This year I had the opportunity to spend a couple of days down in Arizona for Spring Training. For those who have not had the opportunity to visit Salt River Fields, I cannot recommend it enough, or convey just how much dimension this added to my experience as a baseball fan. A few hours spent around a cluster of playing fields watching minor league practice provided richer insight and experiences into the profession of the baseball player than any game at a major league ballpark ever can.
Behind home plate of one field, the coach had tipped a 5 gallon bucket over and fed balls to a machine as a few players took bunting practice. The coach had promised a dollar to the player who could bunt their ball into the bucket. Time after time after time the ball would miss. One guy in particular was struggling. "Nonono," one teammate kept saying. The next bunt popped about 15 feet into the air. "Nonono," he repeated, laughing.
I watched as the players worked at pitching, base running drills and batting practice. On one field, the coach running hitting practice would announce the situation and as the hitters came up- "hit and run," he yelled, or "runner on second, two outs."
At the far end of that field, there were three or four players clustered at each outfield position waiting to field fly balls. There was a small kid lingering near that outfield fence. His eyes got wide as on guy jogged over with a ball in his hand.
"This one is yours but I have a quiz that you have to answer correctly first. Is that cool?"
"Sure..." The kid was wide-eyed and looked more than a little doubtful. After answering the question correctly (he said that his favorite team was the Colorado Rockies), he caught the ball as it was flipped to him and walked away with a gigantic grin on his face. I would bet the bunting coach's dollar that the kid is going to remember that small encounter for the rest of his life.
The fan experience at Salt River Fields is the legacy of Keli McGregor. The unique fan experience found here is McGregor's brainchild and it has been executed very well. The curtain dividing player from fan is dissolved. One the one hand, the experience is intended to provide insight into how the top players of the sport have to hone and refine their game. More importantly, though, it is intended to bring young people into the fold of Rockies fandom.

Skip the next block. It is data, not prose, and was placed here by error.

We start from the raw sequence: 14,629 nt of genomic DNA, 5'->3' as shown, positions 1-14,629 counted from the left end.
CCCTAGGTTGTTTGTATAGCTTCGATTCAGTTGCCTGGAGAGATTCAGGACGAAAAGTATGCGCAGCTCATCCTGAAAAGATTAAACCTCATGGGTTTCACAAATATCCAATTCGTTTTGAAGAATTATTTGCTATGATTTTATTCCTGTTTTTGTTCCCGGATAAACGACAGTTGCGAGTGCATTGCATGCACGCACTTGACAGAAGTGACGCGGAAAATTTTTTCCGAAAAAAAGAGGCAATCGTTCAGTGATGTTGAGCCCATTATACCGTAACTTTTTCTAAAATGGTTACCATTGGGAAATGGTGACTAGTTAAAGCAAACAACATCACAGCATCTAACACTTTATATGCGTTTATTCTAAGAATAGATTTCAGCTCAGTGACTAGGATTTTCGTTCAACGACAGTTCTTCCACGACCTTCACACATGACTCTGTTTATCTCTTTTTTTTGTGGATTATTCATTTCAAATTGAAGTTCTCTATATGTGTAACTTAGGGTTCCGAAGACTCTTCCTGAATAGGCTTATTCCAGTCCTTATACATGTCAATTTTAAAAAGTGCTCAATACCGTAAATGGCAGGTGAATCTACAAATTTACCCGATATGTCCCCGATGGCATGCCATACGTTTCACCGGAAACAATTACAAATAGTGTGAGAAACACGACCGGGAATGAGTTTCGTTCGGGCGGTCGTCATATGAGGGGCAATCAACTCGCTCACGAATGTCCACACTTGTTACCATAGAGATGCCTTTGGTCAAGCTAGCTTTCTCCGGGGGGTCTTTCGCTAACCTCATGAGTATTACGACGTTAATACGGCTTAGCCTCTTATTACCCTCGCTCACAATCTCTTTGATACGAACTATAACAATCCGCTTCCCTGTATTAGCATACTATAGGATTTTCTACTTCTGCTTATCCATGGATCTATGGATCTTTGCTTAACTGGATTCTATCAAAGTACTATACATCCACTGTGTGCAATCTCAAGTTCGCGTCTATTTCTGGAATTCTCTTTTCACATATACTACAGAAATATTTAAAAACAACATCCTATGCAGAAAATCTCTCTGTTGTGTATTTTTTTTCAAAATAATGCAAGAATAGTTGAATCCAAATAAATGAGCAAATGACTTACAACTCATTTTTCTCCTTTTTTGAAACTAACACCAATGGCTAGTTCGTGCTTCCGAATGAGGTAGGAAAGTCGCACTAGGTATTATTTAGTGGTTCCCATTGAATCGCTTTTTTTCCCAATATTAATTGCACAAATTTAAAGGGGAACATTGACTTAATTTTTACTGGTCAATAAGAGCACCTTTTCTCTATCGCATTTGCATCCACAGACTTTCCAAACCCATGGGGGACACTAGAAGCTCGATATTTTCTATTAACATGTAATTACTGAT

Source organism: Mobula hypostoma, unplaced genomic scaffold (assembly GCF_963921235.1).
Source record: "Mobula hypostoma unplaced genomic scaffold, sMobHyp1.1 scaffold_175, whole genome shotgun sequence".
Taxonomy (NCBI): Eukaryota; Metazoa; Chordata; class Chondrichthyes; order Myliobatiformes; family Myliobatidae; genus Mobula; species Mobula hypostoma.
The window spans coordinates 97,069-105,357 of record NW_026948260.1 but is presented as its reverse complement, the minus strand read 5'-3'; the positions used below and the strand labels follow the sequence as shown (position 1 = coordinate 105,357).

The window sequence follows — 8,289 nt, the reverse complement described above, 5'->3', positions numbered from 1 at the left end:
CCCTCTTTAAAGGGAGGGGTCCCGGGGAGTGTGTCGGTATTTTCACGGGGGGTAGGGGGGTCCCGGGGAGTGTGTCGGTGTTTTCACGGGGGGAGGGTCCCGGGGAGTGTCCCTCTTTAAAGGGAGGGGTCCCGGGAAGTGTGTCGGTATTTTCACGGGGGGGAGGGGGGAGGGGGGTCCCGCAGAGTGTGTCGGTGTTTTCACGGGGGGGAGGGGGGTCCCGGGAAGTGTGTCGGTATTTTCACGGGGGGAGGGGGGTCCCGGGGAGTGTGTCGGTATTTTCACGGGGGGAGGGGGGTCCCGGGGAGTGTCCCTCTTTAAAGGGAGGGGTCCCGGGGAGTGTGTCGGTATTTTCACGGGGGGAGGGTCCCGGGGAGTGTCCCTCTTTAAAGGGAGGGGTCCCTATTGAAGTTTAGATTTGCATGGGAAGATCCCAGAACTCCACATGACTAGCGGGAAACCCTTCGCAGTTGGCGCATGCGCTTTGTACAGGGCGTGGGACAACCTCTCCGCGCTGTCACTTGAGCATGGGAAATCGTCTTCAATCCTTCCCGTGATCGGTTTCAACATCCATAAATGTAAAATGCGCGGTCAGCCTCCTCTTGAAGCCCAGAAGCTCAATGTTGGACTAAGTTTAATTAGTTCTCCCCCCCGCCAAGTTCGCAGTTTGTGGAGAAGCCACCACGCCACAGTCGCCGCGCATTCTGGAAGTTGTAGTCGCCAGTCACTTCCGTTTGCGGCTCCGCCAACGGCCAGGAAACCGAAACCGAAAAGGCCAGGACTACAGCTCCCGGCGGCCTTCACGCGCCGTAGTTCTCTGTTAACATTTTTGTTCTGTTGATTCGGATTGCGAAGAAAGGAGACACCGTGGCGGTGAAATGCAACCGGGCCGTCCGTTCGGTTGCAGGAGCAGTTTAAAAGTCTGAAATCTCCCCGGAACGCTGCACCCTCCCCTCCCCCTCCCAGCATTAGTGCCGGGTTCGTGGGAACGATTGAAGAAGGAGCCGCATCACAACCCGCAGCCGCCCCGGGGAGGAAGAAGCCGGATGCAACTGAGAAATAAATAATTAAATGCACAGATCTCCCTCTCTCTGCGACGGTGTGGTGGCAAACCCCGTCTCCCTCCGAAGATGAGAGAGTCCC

This season, the Rockies will enter into their third decade. Even though this makes them one of the youngest teams in baseball, there are now multiple generations of Rockies fans. There are fans of the game who were around to hear the chants of "Go Rockies" at old Mile High stadium and fans whose first memories were of the Blake Street Bomber days. Some fans had the bad luck to arrive on scene during the drought of successful seasons in the first half of the 2000s but there are some whose first memories of the team are of the sensational run in 2007.
There are several reason why it is necessary to bridge fans of generations and introduce new fans to the game. From a baseball business perspective, establishing a fan base for ten or twenty years down the road is essential. This is something that is unique to how most sports must run as a business; businesses in most other sectors consider 5-10 years to be longest they can plan for. From the perspective of a young fan, having players to emulate and act as role models is often important for their own lives.
From the few facilities I explored, there were few better than what the Rockies and Diamondbacks have established in terms of allowing young fans to absorb and fall in love with the sport and their team. It is something that is worth visiting for any fan of baseball- young and old alike.